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Artist Ann-Marie James spoke to us about her residency at Kettle’s Yard. She discusses how her latest project, ‘Geometria’ came about and tells us more about her own personal connection with Kettle’s Yard House. Find out more on 7 September, when Ann-Marie will be discussing her work in Helen Ede’s bedroom in a free talk

My work always begins with an historical work of art or artefact, and from the very beginning of my residency at Kettle’s Yard I knew that the work I made would be displayed in Helen Ede’s bedroom. This naturally led me to think about the presence of women in the Kettle’s Yard’s collection. As soon as I saw Barbara Hepworth’s sculpture ‘Group of Three Magical Stones’ (1973) I knew I had found my starting point.

In Hepworth’s sculpture, we see three identical irregular eight-sided polyhedrons arranged on a rectangular wooden base. Though the three elements are identical, each ‘stone’ is orientated so that it sits on a different face, making it difficult to recognise them as the same form – hence their ‘magic’. When I make a painting I use various forms of printmaking to repeat images of the historical work that I am referring to, until the boundaries between the source imagery and my own gestures begin to break down. So there was already a nice relationship between Hepworth’s sculpture and my own practice – this idea that repetition can paradoxically produce variation.

Ann-Marie James. Installation shot of Geometria, installed in Helen Ede’s bedroom at Kettle’s Yard, Cambridge, 2019.

It’s quite an unusual Hepworth – when I think of Hepworth I think of curves, and punctures, and natural forms, of patinated bronze and wood and plaster and stone and the landscape. This little sculpture is angular, hard edged, and made from silver. It connects to Hepworth’s early marble work ‘Form’ (1936) and to the monumental sculptures in the series ‘Conversation with Magic Stones’ (1973) which can be seen at The Scottish National Gallery of Modern Art, the Lynden Sculpture Garden in Milwaukee, Wisconsin and the Barbara Hepworth Museum and Sculpture Garden in St Ives, Cornwall. It has been suggested that the polyhedron might allude to Dürer’s solid, to sacred geometry and to Hepworth’s triplets, born in 1934.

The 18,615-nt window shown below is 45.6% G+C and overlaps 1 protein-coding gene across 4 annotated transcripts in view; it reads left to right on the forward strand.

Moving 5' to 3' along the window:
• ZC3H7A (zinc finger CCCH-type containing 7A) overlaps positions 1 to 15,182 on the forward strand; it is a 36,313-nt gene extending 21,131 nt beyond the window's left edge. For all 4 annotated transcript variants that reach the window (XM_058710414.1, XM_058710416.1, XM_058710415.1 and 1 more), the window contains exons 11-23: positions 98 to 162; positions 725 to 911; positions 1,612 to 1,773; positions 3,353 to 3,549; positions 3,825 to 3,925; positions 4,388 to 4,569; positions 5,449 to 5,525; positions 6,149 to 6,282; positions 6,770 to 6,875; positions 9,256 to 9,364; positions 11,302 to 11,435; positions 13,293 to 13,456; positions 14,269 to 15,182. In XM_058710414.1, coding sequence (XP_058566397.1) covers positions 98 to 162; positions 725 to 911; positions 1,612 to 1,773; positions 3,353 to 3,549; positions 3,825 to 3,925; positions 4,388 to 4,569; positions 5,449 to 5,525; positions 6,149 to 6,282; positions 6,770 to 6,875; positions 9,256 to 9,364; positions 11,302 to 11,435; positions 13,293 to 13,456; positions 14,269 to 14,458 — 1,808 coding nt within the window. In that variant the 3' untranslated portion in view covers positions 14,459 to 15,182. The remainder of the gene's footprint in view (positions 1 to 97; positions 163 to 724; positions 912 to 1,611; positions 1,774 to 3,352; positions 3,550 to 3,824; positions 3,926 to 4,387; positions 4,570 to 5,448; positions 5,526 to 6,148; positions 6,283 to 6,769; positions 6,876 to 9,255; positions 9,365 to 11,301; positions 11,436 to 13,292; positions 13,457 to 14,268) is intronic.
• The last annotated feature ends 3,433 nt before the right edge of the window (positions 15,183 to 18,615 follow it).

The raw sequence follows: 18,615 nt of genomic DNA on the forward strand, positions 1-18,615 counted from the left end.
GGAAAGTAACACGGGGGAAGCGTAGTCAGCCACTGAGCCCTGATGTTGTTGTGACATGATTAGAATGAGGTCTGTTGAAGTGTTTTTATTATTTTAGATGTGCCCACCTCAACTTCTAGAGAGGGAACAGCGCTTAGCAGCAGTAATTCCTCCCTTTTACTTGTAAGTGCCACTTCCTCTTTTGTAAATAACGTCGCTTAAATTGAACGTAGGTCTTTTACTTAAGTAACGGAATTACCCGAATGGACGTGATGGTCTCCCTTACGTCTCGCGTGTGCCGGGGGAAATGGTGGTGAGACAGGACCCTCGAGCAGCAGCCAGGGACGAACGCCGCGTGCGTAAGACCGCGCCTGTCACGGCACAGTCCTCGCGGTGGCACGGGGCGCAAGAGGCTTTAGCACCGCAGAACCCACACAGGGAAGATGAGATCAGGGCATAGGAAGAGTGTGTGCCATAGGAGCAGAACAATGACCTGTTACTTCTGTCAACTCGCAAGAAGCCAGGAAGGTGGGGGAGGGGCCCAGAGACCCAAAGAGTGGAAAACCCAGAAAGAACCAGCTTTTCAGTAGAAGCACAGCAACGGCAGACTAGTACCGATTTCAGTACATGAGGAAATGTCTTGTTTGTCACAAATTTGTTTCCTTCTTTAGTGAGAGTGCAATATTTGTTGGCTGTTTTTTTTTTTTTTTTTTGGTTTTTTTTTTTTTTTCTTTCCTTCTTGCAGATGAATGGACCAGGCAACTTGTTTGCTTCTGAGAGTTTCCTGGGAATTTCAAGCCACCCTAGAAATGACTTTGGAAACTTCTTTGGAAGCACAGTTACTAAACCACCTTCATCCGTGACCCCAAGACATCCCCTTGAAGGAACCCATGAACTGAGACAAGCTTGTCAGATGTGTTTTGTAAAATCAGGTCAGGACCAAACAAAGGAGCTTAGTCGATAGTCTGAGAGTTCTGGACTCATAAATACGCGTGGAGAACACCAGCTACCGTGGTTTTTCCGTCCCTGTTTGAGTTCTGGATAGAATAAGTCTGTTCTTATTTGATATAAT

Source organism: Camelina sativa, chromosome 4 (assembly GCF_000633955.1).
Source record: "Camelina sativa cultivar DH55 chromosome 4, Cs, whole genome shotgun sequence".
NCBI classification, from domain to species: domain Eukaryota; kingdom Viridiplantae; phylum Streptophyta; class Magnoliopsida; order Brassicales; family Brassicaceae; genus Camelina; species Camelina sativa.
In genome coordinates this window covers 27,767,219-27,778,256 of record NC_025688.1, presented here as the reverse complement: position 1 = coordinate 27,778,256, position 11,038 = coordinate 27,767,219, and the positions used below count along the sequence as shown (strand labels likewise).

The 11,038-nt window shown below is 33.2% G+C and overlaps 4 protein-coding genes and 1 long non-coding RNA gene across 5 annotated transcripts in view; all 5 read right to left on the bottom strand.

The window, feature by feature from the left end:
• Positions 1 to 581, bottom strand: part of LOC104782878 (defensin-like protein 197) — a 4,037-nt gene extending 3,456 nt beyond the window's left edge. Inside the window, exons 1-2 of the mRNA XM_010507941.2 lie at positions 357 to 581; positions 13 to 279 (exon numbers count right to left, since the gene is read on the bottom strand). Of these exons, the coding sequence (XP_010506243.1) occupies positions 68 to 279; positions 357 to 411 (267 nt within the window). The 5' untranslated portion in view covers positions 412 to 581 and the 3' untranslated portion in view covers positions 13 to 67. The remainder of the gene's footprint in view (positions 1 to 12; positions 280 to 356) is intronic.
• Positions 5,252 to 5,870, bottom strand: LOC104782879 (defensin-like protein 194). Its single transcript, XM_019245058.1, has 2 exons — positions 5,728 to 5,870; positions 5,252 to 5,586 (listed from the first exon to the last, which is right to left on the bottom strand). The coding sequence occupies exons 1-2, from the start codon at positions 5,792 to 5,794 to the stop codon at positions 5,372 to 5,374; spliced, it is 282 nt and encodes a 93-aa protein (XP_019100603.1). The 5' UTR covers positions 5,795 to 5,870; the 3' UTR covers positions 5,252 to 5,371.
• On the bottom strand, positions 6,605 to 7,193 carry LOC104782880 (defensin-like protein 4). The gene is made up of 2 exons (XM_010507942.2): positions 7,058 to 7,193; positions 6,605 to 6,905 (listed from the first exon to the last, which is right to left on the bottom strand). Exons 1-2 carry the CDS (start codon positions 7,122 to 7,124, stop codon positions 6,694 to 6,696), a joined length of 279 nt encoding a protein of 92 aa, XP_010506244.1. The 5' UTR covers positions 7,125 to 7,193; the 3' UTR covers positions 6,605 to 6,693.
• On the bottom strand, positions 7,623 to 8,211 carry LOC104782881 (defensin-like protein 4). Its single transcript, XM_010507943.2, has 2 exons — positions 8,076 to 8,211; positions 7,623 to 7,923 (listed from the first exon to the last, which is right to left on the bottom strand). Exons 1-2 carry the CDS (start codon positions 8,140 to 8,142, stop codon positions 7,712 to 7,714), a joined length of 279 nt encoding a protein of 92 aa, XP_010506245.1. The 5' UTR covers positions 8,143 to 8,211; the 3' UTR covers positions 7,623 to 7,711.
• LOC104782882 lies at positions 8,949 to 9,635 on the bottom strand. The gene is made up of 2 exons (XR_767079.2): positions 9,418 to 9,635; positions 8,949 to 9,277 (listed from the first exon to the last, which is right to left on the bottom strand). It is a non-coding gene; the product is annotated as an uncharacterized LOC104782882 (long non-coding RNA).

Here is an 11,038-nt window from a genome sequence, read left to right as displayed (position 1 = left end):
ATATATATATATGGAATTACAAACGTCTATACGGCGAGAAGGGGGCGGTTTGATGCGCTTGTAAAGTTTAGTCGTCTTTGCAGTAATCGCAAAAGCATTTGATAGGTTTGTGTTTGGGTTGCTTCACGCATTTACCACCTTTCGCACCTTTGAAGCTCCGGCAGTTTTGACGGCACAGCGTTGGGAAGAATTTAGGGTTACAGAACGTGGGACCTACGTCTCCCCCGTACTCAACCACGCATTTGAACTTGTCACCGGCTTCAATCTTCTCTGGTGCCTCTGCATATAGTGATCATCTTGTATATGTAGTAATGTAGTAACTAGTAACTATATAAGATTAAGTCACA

It also echoes another sculpture by Hepworth at Kettle’s Yard – ‘Three Personages’(1965), which is a work close to my heart. I first encountered it almost 20 years ago, when I was completing my Foundation Diploma in Art and Design at Cambridge Regional College, and taking part in an earlier iteration of what has now become ‘Circuit’ at Kettle’s Yard. Our group ‘Young Kettles Yard’ met regularly during that year, and meetings were often held in the house, sitting on the sofas or around the table. During this time the House, which I had at first encountered in the detached way in which one might walk around a stately home, slowly became real to me. In an organic way it began to break down all sorts of boundaries – social, academic, class – and art became less a hierarchy of individuals, disciplines, histories and artefacts, and more like a conversation in which everyone could participate, including me.

To find out more about ‘Geometria’ and Ann-Marie James, join us on 7 September for an artist talk. Book your ticket here.